Q. What is the study about?
The DACHA study aims to develop a minimum data set for older people living in care homes. A minimum data set (MDS) is a standardised way of collecting important information about care home residents. This part of the DACHA study builds on the work undertaken in the first two years, where we are testing the collection of the MDS data in participating homes at two time points, six months apart. We want to find out:
- Can we collect some data directly from care homes and then match this to data already being collected about residents in health and social care?
- What is the quality of the data we collect?
- How can the data be used to provide better, joined up health and social care for residents?
- What do we need to consider to enable wider roll out of a minimum data set for care homes in England?
Q. Why have I been contacted?
The care home where your relative/friend resides has agreed to participate in a research study. Your friend/relative has been identified as someone who might not be able to consent for themselves to take part in the study, so we are asking you for advice about how they would feel about being involved.
Q. Why are you including people who do not have the capacity to consent for themselves?
The Department of Health and Social Care (DHSC) and NHS England and Improvement (NHSEI) are working to create a single care record for health and social care. They also want all care providers, including care homes, to collect the same information in the form of a minimum data set. The NHS already collects a lot of data about people, as do care homes. Given that many people living in care homes lack capacity to consent, it is important to include these residents in the study. If we exclude them, their experiences and outcomes will not feed into the recommendations we make to policy makers about the use and implementation of a minimum data set. To ensure our recommendations truly represent care home residents in England, our research must also be representative.
We will collect data in this research study in a way that protects the anonymity of the care home residents. We are going to pseudonymise the data to ensure personal data can no longer be attributed to a specific individual. The data extraction process will be handled by our research partner, The Health Foundation.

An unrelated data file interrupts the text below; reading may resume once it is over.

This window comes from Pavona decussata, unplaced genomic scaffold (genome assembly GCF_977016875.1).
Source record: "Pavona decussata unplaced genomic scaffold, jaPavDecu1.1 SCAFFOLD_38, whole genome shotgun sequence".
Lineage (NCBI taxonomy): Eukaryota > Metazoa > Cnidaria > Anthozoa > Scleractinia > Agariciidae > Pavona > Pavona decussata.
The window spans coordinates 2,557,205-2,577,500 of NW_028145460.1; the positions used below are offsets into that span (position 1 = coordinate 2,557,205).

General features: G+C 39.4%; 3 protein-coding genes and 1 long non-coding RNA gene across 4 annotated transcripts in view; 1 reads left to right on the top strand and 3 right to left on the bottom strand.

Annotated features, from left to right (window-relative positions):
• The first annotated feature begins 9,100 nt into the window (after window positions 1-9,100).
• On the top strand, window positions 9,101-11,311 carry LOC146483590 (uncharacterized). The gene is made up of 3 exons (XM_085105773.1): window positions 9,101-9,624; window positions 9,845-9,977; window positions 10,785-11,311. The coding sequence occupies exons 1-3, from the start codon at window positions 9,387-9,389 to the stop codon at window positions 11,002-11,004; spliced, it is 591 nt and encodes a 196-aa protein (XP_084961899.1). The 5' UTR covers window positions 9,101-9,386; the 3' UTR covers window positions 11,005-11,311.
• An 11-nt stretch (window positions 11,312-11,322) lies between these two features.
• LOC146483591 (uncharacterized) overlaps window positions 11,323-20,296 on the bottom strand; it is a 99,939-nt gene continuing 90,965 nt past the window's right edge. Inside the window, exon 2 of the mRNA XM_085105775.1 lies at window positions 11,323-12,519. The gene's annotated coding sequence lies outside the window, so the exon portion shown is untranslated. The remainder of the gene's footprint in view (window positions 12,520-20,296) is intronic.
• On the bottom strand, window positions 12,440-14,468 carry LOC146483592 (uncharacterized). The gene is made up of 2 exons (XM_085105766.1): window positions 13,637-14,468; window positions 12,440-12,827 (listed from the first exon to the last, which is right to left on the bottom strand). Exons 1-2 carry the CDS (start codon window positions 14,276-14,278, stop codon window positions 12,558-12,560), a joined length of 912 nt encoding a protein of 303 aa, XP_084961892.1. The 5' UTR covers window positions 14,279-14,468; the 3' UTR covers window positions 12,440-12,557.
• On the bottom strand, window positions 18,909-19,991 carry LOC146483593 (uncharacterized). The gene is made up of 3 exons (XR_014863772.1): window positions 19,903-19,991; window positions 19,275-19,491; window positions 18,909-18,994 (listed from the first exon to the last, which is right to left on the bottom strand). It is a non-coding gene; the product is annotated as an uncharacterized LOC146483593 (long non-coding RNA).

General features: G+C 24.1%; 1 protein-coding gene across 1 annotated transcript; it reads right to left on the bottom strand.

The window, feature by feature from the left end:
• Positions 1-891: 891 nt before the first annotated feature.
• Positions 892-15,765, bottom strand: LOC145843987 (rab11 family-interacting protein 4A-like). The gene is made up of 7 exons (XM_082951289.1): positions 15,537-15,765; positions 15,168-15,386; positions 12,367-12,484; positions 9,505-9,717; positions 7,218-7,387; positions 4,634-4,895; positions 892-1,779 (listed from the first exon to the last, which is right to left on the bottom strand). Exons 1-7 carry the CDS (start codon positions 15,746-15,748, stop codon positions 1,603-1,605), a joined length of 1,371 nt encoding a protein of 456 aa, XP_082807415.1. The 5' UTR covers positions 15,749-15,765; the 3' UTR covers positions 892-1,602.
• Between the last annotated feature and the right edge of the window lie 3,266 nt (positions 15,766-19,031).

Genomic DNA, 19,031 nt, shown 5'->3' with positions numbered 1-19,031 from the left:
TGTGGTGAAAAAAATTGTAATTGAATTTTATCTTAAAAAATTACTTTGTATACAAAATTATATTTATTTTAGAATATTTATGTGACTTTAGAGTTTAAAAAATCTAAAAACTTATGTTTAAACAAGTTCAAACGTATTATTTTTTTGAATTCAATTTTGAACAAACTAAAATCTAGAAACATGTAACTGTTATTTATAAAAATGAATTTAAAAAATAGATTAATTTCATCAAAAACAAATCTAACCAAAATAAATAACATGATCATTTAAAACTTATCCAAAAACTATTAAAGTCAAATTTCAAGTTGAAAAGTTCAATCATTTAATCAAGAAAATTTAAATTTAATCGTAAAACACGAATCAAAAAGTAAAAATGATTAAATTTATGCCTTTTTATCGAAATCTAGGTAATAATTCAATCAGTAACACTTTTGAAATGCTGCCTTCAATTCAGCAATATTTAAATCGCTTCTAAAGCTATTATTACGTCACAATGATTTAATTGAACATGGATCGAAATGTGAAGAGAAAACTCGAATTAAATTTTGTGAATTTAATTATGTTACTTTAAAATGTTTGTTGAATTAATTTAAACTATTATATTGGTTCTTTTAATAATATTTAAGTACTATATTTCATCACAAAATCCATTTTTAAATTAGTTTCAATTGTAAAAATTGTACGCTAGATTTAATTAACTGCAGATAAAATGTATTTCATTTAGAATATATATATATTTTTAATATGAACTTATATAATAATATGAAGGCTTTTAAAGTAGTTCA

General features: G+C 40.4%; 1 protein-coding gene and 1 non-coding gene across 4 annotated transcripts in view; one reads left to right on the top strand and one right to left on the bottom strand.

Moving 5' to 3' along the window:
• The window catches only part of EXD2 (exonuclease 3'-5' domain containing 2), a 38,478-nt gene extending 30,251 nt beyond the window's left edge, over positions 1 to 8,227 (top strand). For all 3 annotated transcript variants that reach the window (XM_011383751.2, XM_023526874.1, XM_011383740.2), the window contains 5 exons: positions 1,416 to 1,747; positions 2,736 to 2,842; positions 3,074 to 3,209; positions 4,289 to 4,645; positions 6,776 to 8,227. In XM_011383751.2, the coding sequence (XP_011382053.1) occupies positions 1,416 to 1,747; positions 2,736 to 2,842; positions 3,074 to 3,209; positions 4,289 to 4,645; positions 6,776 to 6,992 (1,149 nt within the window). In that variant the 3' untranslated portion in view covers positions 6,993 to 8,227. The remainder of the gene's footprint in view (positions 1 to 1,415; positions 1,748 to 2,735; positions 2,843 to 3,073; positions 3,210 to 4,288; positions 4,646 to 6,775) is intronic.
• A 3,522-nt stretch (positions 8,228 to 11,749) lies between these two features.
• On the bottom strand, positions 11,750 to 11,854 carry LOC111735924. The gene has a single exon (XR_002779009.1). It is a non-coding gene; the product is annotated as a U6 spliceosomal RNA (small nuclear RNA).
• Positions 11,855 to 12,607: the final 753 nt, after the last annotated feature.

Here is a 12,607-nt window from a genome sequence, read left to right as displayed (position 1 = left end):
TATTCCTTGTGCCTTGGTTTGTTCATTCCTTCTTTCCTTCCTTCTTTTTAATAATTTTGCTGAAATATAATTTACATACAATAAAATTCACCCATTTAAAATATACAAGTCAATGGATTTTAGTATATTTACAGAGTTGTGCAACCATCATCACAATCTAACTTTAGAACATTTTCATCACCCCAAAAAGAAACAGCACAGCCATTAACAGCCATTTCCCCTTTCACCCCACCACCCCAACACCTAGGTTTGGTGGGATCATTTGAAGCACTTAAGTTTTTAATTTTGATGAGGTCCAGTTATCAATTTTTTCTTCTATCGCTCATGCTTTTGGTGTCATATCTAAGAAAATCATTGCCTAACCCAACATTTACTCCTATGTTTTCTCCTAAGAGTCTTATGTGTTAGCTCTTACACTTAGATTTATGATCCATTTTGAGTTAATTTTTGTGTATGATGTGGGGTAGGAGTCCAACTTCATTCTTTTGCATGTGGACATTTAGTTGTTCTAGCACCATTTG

Stages of care home resident data flow
Q. Will taking part change any care that my friend/relative receives?
No, participation will not involve any change to your friend’s/relative’s care. The only difference will be that a small number of additional measures that were not previously collected will be added to their care records. These measures include information about residents’ quality of life, cognition, delirium, and activities of daily living. These are being included following extensive research and consultation. Quality of life is being added as we believe that it is a particularly important aspect of resident care that is not measured in a systematic way.
Q. Are there any benefits to my friend/relative taking part?
While there are no immediate benefits, participation in this study and the subsequent development of a MDS could help care home staff better understand the impact of day-to-day decisions on residents. It could also help the NHS to work better with care homes when providing healthcare. Potentially, an MDS could have helped prevent the uncertainty amongst policymakers about how to respond to COVID-19 in care homes during the first wave.
Q. What do I have to do?
Please read over the information sheet that has been sent to you via email/post and decide whether you think your friend or relative would want to take part in the study if they were able to decide for themselves. You might want to speak with them about it or think about how they felt about research in the past. Once you have completed and submitted the personal consultee declaration form (either by post or online), you do not need to do anything else, we will work with the care home to extract the data.
Q. What will happen if I do not want the person to carry on with the study after I have agreed for them to take part?
If you decide that you would like your friend/relative to withdraw from the study, we will keep and continue to use all of their previously collected data. However, we will not collect any further data about them. This will not affect their care in any way. You can withdraw them by contacting the research team members as listed below for each region:
Nottingham and Nottinghamshire:
Rachael Carroll on Rachael.firstname.lastname@example.org
Lucy Webster on L.Webster@Kent.ac.uk or 01227 82 3156
OR Sinead Palmer on email@example.com or 01227 823863
North East and North Cumbria:
Ian Spencer on Ian.firstname.lastname@example.org